How to use ‘mind’ in requests

How to use Mind: Simple English Videos ESL Lesson

Do you mind if I have the last one? No, take it. Thank you. This video is about the verb ‘mind’. It’s a tricky verb but very useful for making requests. In this video you’ll learn how to use it correctly. Let’s ask someone. Excuse me. Would you mind taking a photo for us? No, not at all. Thank you. ‘Would you mind…?’ is rather a formal phrase and we might use it if we’re asking a stranger to do something for us. Or we might use it if we’re making a big request. OK, I’m off. Oh, are you going past the supermarket? Yes. But I haven’t got much time. We need milk. OK. I can get that. Good. And would you mind getting these things too? This is a long list!Yes, thanks very much. So we often use this phrase when we think we’re imposing – asking someone to help us when it may not be convenient or pleasant for them. Miss Carrington, I know this is going to be a bit unpleasant for you, but would you mind stepping into the next room with me? Aaargh! So what does the word ‘mind’ actually mean in questions like this? ‘Mind’ means dislike or object to something. We’d love it if you could come to stay. But do you mind dogs? Oh that’s good. If we don’t mind something, we don’t object to it. We don’t find it annoying. Listen. What? The neighbours are playing loud rock music again. I don’t mind. We don’t use ‘mind’ in positive sentences. We use it in negative sentences and questions. And something else. Notice how we form the question. If you want to use a verb after ‘mind’ you need to use a gerund – a noun form of the verb. Just add -ing to the verb to make it into a gerund. Another word that often follows mind is ‘if’. These phrases mean much the same thing and we use them to ask if it’s OK to do things. Do you mind if I borrow this? Sure, no problem. Thank you. Um, do you mind if I sit here? Oh no, not at all. Thank you. Use this phrase to ask for permission, to check it’s OK to do something. Now how would you answer these questions? If you want to agree, do you say ‘yes’ or do you say ‘no’? Do you mind if I have the last one? No, take it. Thank you. The answer is ‘no’! Saying no means ‘Yes, it’s OK to do it.’ Excuse me. Would you mind taking a photo for us? No, not at all. Thank you. ‘No’ means ‘I don’t mind, I don’t object.’ No, not at all. So if you want to say yes, you say no! Sometimes English is so confusing! OK, now there’s another expression with mind that you’re going to find useful. Did you post that letter? You mean this letter? Never mind. I’ll post it this afternoon.Never mind is similar to ‘Don’t worry about it’. “So, let’s look at sales. I’m afraid we don’t have this month’s figures yet. Never mind. We can use last month’s. Oh good. Last month’s were better.” I can’t open this jar. Do you want some help? Oh, never mind. I got it. Thanks anyway. Good. So never mind is similar to ‘forget what I just said’. We can use it to take back or withdraw a request. I can’t get reception. Um. Do you mind if I use your phone? No. Oh hang on. Never mind. It’s working. And that’s it! Now you know how to use the verb ‘mind’ in requests. Let’s see how much you can remember? We use ‘mind’ to ask people to do things for us. What’s the correct ending for this sentence? Taking. After ‘mind’ use a gerund. “We also use ‘mind’ to ask for permission to do things. What’s the missing word here? It’s if.” Now if you say ‘Do you mind if I sit here?’ and I say, ‘No, not at all’ am I agreeing to your request, or disagreeing? I’m agreeing. ‘No’ means I don’t mind, I don’t object. Great! OK, let’s finish with a different example. As I said, ‘Would you mind…?’ is a fairly formal phrase. We use it with strangers or to make big requests. If we use it with small requests with people we know well, something else is probably going on. Perhaps we’re being sarcastic because we’re annoyed with someone. “I think it’s an interesting idea. I agree. I think there are possibilities here.What do you think Jay? Jay! What? ” “Would you mind putting your cell phone away?Oh sorry!”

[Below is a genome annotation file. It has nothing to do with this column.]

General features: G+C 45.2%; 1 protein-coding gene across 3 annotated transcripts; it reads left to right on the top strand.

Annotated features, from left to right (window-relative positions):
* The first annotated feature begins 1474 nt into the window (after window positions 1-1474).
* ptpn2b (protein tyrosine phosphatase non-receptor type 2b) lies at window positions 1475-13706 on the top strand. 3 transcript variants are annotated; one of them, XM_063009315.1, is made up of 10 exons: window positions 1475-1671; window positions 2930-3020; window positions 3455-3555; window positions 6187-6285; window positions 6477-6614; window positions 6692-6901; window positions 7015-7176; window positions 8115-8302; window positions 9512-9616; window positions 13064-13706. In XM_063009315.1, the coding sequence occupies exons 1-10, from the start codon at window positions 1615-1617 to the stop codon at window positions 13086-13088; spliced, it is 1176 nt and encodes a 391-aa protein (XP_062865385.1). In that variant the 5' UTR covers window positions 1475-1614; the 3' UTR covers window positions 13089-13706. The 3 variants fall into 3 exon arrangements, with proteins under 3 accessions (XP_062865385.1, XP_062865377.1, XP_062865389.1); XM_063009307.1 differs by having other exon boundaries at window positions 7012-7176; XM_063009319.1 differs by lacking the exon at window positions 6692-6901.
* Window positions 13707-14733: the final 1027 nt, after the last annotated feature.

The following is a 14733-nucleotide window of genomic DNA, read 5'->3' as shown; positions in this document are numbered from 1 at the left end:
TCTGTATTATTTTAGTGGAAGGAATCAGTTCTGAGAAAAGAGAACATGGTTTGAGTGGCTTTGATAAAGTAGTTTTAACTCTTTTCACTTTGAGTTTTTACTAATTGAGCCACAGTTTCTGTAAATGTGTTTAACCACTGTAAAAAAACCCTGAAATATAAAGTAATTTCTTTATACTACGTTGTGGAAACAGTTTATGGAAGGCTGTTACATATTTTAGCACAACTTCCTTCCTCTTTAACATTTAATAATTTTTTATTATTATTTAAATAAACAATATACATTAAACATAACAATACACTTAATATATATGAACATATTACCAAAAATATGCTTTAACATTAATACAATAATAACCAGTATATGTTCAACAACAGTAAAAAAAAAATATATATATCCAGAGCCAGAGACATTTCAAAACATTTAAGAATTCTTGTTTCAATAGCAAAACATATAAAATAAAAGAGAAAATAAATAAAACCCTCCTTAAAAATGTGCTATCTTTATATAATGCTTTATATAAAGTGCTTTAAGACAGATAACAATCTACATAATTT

Sports: play, go and do

Sports Verbs – Play – Go – Do: Simple English Videos ESL Lesson